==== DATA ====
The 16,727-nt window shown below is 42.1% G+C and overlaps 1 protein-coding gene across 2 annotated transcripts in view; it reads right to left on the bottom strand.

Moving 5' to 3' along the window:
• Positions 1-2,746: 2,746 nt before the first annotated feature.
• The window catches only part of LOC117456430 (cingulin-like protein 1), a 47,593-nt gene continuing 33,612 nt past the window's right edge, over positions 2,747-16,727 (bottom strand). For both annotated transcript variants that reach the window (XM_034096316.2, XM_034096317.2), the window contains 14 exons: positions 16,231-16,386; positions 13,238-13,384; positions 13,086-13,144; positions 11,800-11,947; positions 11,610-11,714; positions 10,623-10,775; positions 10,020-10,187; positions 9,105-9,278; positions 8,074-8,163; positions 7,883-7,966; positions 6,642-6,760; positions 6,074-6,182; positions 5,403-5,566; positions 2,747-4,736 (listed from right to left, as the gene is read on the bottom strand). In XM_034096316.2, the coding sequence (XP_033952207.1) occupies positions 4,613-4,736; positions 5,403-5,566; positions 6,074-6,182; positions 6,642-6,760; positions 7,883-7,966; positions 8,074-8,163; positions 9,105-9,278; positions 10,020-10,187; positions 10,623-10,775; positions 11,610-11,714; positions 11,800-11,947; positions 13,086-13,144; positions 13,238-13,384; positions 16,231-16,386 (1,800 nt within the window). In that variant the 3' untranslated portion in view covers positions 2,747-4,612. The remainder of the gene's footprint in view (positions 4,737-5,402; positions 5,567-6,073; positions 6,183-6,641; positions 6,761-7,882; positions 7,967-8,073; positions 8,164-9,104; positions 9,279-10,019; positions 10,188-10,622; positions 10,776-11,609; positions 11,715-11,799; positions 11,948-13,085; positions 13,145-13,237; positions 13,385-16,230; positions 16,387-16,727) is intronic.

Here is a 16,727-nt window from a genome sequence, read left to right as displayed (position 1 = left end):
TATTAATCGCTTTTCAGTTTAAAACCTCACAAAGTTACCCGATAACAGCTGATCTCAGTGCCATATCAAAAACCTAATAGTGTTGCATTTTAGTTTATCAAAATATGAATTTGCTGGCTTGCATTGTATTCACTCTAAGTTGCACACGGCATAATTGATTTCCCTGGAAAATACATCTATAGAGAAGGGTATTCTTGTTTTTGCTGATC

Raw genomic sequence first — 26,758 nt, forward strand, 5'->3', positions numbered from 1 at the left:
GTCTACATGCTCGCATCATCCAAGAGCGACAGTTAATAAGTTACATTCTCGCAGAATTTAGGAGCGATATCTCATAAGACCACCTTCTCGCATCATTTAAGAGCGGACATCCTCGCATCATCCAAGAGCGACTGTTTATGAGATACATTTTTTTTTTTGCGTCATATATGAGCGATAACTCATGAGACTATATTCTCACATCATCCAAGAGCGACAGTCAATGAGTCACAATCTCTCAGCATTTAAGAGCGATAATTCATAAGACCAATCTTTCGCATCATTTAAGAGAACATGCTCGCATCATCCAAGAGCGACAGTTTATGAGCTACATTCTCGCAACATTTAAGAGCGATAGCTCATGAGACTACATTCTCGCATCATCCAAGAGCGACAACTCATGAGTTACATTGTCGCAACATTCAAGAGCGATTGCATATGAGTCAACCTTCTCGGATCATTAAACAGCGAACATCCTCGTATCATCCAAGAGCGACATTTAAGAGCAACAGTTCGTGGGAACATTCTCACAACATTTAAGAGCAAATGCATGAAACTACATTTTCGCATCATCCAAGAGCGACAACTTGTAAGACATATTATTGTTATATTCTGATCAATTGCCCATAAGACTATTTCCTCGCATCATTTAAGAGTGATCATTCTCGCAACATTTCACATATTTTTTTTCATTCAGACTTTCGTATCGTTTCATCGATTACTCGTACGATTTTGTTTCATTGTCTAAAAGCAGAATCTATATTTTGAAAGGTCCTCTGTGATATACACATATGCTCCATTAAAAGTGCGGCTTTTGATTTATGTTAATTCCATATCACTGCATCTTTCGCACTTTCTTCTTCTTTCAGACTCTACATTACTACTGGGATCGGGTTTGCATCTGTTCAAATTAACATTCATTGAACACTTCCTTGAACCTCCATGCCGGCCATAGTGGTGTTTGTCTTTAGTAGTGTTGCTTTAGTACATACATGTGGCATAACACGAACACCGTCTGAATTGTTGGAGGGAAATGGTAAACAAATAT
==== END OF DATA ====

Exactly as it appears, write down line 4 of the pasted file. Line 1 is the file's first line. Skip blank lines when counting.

• The window catches only part of LOC117456430 (cingulin-like protein 1), a 47,593-nt gene continuing 33,612 nt past the window's right edge, over positions 2,747-16,727 (bottom strand). For both annotated transcript variants that reach the window (XM_034096316.2, XM_034096317.2), the window contains 14 exons: positions 16,231-16,386; positions 13,238-13,384; positions 13,086-13,144; positions 11,800-11,947; positions 11,610-11,714; positions 10,623-10,775; positions 10,020-10,187; positions 9,105-9,278; positions 8,074-8,163; positions 7,883-7,966; positions 6,642-6,760; positions 6,074-6,182; positions 5,403-5,566; positions 2,747-4,736 (listed from right to left, as the gene is read on the bottom strand). In XM_034096316.2, the coding sequence (XP_033952207.1) occupies positions 4,613-4,736; positions 5,403-5,566; positions 6,074-6,182; positions 6,642-6,760; positions 7,883-7,966; positions 8,074-8,163; positions 9,105-9,278; positions 10,020-10,187; positions 10,623-10,775; positions 11,610-11,714; positions 11,800-11,947; positions 13,086-13,144; positions 13,238-13,384; positions 16,231-16,386 (1,800 nt within the window). In that variant the 3' untranslated portion in view covers positions 2,747-4,612. The remainder of the gene's footprint in view (positions 4,737-5,402; positions 5,567-6,073; positions 6,183-6,641; positions 6,761-7,882; positions 7,967-8,073; positions 8,164-9,104; positions 9,279-10,019; positions 10,188-10,622; positions 10,776-11,609; positions 11,715-11,799; positions 11,948-13,085; positions 13,145-13,237; positions 13,385-16,230; positions 16,387-16,727) is intronic.